• William "Bill" Bohlke – Elected in May 2012;[21] Bohlke was killed on his ranch in late August 2012 in an apparent attack by a male donkey.[22][23]
  • Mark Perry – Mayor from August 2012 to May 2013; Son-in-law of William "Bill" Bohlke and was appointed after his passing.
  • David Ortega – Mayor from 2013 to 2014; Completion of William "Bill" Bohlke's unexpired term.
  • Chris Fails – Mayor from 2014 to 2018
  • Chris Murphy – Mayor from 2018 to 2021; Resigned mayoral position due to federal contract work that precludes employees from holding public office.[24]
  • Oscar Villarreal - 2021-2022; Appointed from Place 3 on HP City Council- will serve remainder of Murphy's term until May 2022.[24]
  • Sean Moore - former city council member,current mayor May 2022 – present.


  1. ^ Note: the US Census treats Hispanic/Latino as an ethnic category. This table excludes Latinos from the racial categories and assigns them to a separate category. Hispanics/Latinos can be of any race.[7][8]


  1. ^ "2019 U.S. Gazetteer Files". United States Census Bureau. Retrieved August 7, 2020.
  2. ^ a b "U.S. Census website". United States Census Bureau. Retrieved 2008-01-31.
  3. ^ "US Board on Geographic Names". United States Geological Survey. 2007-10-25. Retrieved 2008-01-31.
  4. ^ "US Gazetteer Files 2016-Places-Texas". US Census. Retrieved 24 January 2017.
  5. ^ "Census of Population and Housing". Census.gov. Retrieved June 4, 2015.
  6. ^ "Explore Census Data". data.census.gov. Retrieved 2022-05-24.
  7. ^ https://www.census.gov/[not specific enough to verify]
  8. ^ "About the Hispanic Population and its Origin". www.census.gov. Retrieved 18 May 2022.
  9. ^ "Hollywood Park Zoning" (). Town of Hollywood Park. Retrieved on March 24, 2010.
  10. ^ "Hidden Forest Elementary School[permanent dead link]" Map. North East Independent School District. Retrieved on March 24, 2010.
  11. ^ "Bradley Middle School[permanent dead link]" Map. North East Independent School District. Retrieved on March 24, 2010.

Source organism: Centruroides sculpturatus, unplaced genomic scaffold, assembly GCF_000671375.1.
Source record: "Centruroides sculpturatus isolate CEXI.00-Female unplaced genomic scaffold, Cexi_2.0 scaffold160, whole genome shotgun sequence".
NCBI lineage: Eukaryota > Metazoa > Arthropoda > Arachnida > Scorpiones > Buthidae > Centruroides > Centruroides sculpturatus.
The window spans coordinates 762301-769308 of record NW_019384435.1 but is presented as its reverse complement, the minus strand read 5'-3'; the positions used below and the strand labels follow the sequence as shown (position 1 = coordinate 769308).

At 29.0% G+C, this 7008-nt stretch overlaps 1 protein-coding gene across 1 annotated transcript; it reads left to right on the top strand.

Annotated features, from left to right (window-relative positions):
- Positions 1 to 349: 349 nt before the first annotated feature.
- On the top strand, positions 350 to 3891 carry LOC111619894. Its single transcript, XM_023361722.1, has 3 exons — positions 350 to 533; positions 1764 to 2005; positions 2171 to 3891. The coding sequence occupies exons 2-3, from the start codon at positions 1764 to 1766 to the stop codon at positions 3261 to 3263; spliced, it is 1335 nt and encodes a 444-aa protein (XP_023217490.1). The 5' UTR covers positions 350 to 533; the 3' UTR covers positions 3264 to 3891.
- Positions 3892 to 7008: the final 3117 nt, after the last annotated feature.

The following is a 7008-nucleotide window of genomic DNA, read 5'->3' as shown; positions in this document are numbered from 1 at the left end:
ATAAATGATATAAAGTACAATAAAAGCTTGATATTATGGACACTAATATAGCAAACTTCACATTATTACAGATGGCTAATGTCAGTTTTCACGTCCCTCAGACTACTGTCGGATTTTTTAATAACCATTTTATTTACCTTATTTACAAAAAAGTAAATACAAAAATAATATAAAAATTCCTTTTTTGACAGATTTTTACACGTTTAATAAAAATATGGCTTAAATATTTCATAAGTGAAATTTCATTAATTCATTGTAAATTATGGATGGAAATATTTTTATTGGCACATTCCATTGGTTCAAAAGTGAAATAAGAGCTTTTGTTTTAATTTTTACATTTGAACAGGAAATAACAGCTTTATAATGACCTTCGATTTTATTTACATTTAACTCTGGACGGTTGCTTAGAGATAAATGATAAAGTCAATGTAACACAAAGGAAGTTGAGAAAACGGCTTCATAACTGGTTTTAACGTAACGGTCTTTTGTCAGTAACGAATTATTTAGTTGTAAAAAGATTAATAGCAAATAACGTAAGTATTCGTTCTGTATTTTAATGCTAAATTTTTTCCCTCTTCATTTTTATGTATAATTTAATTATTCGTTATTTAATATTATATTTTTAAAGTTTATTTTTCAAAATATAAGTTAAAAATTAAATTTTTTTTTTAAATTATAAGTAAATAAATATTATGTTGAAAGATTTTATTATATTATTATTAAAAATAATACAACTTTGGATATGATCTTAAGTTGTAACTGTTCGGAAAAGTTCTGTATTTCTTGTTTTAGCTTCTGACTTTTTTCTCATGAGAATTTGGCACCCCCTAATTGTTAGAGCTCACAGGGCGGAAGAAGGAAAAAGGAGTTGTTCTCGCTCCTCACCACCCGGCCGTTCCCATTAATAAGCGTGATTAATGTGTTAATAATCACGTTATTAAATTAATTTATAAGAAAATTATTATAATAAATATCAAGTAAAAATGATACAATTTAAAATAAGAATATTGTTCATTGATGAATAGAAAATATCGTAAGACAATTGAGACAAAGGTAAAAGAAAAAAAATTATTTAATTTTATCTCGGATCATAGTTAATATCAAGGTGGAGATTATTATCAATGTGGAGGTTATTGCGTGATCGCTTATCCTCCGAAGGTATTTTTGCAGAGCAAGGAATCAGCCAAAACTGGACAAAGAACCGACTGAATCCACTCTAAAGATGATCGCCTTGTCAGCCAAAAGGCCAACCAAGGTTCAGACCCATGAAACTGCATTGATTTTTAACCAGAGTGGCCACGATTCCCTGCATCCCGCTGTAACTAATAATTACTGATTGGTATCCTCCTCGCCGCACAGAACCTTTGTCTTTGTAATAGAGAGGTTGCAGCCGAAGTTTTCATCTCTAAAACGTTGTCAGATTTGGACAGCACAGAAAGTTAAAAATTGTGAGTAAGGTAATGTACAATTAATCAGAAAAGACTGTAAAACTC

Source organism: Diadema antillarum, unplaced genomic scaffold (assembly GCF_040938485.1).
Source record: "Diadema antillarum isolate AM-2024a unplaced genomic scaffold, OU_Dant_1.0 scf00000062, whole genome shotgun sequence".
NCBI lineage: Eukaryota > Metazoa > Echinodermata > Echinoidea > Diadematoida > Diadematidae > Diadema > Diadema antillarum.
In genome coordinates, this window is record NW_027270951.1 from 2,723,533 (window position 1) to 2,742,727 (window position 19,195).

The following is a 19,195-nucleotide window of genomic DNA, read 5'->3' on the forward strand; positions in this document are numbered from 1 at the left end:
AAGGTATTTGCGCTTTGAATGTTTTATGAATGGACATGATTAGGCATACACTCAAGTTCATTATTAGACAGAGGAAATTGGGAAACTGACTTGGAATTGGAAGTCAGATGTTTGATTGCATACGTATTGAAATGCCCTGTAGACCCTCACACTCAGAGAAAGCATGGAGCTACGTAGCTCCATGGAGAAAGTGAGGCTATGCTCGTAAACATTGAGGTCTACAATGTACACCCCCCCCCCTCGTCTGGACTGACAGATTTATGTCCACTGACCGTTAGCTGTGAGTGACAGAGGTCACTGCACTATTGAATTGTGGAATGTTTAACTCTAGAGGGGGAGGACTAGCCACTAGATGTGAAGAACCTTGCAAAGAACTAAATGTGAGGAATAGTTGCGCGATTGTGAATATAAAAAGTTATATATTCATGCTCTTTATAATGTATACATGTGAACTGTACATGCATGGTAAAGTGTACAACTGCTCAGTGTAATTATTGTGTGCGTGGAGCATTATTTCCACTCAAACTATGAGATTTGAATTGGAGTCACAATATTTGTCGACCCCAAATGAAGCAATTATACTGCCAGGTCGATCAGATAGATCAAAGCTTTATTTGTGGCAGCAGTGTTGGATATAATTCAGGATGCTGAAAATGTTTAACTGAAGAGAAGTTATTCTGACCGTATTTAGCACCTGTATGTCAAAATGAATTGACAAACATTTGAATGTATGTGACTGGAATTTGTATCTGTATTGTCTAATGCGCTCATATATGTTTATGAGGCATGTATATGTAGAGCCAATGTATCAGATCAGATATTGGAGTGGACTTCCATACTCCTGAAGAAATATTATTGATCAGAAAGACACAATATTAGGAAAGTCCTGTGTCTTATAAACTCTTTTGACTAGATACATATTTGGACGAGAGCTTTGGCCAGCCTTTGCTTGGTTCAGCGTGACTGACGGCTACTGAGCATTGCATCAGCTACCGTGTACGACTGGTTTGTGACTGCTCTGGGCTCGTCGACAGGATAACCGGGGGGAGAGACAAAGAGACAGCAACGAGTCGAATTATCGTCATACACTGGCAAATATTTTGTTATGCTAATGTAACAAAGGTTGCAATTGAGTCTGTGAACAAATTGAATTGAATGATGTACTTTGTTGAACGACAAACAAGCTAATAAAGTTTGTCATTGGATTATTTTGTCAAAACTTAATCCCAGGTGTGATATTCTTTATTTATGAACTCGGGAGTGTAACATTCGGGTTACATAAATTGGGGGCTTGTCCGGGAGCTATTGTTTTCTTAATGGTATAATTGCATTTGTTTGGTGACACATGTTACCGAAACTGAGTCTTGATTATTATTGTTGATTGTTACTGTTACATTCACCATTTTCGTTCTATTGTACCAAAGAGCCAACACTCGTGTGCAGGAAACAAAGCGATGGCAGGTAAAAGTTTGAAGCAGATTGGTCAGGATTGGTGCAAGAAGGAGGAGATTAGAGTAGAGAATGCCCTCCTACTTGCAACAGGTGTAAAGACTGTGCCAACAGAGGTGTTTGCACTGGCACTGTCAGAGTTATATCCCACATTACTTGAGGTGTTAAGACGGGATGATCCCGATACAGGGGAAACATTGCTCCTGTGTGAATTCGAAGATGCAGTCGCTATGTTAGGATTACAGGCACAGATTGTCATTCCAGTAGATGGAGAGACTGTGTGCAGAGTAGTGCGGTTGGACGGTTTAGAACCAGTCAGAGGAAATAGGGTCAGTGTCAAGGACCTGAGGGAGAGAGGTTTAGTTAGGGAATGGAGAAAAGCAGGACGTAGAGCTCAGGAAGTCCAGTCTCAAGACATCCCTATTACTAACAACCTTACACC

12. ^ "Churchill High School[permanent dead link]" Map. North East Independent School District. Retrieved on March 24, 2010.
  13. ^ a b c d e f g h i j k l m n o p q "HP Past Government". Hollywood Park Homeowners' Association. Retrieved August 30, 2012.
  14. ^ "Ruby W. Weinholt, Inducted 2001". Texas Credit Union League. 2001. Archived from the original on December 15, 2012. Retrieved August 30, 2012.
  15. ^ "Suburbs elections results; Balcones Heights gets first woman mayor". San Antonio Express-News. May 3, 1992. Retrieved August 31, 2012. Hollywood Park voters re-elected Mayor BK Srinivas and Place 2 Councilman Roy Lemons, while putting Sudie Sartor in the Place 4 seat.
  16. ^ Spicer, Emily (May 8, 2000). "Hollywood Park boots mayor, two incumbents". San Antonio Express-News. Retrieved August 31, 2012.
  17. ^ Jackson, Shalama C. (July 9, 2003). "Hollywood Park taps Martinez for mayor". San Antonio Express-News. Retrieved August 31, 2012.
  18. ^ a b Toalson, Rachel L. (July 6, 2005). "Hollywood Park names new mayor". San Antonio Express-News. Retrieved August 31, 2012.
  19. ^ Catillo, Elizabeth; Ortiz, Edmond (March 11, 2010). "Mayoral contests lie ahead in Hollywood Park, Olmos Park". San Antonio Express-News. Retrieved August 31, 2012.
  20. ^ Ortiz, Edmond (May 13, 2010). "Sartor elected mayor, Swan wins council race in Hollywood Park". San Antonio Express-News. Retrieved August 31, 2012.
  21. ^ Ortiz, Edmond (May 15, 2012). "HP challengers beat incumbents". San Antonio Express-News. Retrieved August 31, 2012.
  22. ^ Castellano, Anthony (August 30, 2012). "Police Say Texas Mayor Killed in Donkey Attack". ABC News. Retrieved August 30, 2012.
  23. ^ Fenity, Joseph (August 29, 2012). "Mayor dead after apparent donkey attack". WOAI-TV. Archived from the original on August 30, 2012. Retrieved August 30, 2012.
  24. ^ a b "Hollywood Park mayor resigns, replaced by councilman | Local Community News".

External links[edit]